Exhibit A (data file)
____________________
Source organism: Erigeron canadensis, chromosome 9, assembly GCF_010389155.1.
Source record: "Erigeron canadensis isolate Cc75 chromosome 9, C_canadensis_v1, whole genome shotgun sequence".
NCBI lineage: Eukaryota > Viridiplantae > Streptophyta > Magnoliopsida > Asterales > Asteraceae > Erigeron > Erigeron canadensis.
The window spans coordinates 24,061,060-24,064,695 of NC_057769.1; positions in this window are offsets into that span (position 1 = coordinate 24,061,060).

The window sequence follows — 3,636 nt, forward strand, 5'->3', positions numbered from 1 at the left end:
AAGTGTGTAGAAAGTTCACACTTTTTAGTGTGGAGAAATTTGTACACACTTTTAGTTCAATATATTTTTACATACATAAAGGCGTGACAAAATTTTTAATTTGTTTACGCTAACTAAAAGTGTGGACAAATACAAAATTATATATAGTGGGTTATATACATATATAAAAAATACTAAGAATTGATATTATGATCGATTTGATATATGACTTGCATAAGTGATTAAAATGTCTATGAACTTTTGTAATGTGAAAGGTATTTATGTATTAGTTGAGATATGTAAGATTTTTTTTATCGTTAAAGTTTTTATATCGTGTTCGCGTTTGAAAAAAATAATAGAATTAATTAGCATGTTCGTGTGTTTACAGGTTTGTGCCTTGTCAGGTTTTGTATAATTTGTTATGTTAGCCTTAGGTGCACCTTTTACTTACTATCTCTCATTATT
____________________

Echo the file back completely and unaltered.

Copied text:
Source organism: Erigeron canadensis, chromosome 9, assembly GCF_010389155.1.
Source record: "Erigeron canadensis isolate Cc75 chromosome 9, C_canadensis_v1, whole genome shotgun sequence".
NCBI lineage: Eukaryota > Viridiplantae > Streptophyta > Magnoliopsida > Asterales > Asteraceae > Erigeron > Erigeron canadensis.
The window spans coordinates 24,061,060-24,064,695 of NC_057769.1; positions in this window are offsets into that span (position 1 = coordinate 24,061,060).

The window sequence follows — 3,636 nt, forward strand, 5'->3', positions numbered from 1 at the left end:
AAGTGTGTAGAAAGTTCACACTTTTTAGTGTGGAGAAATTTGTACACACTTTTAGTTCAATATATTTTTACATACATAAAGGCGTGACAAAATTTTTAATTTGTTTACGCTAACTAAAAGTGTGGACAAATACAAAATTATATATAGTGGGTTATATACATATATAAAAAATACTAAGAATTGATATTATGATCGATTTGATATATGACTTGCATAAGTGATTAAAATGTCTATGAACTTTTGTAATGTGAAAGGTATTTATGTATTAGTTGAGATATGTAAGATTTTTTTTATCGTTAAAGTTTTTATATCGTGTTCGCGTTTGAAAAAAATAATAGAATTAATTAGCATGTTCGTGTGTTTACAGGTTTGTGCCTTGTCAGGTTTTGTATAATTTGTTATGTTAGCCTTAGGTGCACCTTTTACTTACTATCTCTCATTATT